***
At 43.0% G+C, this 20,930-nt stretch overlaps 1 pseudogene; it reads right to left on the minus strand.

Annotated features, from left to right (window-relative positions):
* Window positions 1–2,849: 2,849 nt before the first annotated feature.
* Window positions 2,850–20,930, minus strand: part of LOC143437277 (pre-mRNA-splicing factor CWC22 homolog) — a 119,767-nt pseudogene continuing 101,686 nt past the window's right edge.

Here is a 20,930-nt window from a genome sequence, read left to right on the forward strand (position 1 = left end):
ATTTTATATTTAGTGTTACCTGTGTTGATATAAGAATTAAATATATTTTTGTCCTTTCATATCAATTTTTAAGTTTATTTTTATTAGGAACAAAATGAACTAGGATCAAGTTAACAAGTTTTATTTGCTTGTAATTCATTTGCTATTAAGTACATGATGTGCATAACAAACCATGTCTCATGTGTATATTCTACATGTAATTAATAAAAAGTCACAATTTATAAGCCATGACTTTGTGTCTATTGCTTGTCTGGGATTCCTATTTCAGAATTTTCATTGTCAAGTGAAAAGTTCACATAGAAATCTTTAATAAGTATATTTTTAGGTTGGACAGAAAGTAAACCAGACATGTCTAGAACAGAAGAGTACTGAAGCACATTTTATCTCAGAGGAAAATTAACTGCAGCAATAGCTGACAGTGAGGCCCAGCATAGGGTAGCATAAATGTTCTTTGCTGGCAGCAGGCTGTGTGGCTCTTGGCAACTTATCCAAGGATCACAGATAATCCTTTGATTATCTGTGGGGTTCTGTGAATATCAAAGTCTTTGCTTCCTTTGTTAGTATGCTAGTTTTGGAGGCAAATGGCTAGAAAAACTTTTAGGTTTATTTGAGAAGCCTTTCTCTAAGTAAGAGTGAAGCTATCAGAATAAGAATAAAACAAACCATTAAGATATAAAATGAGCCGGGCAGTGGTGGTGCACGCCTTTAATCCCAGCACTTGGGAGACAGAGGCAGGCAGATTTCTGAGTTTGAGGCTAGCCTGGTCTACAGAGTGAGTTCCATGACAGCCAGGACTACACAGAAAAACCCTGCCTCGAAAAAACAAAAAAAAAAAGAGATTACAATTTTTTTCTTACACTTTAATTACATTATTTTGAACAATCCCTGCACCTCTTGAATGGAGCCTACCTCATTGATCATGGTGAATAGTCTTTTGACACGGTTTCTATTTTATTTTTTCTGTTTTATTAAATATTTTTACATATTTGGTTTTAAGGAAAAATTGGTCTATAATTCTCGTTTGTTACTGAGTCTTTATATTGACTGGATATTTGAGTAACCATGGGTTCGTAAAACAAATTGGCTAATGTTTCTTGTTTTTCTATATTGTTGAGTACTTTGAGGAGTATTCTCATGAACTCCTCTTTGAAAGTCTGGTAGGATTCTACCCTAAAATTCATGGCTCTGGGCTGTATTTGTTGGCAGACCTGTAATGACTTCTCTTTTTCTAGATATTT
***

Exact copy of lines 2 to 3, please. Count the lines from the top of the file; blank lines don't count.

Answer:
Annotated features, from left to right (window-relative positions):
* Window positions 1–2,849: 2,849 nt before the first annotated feature.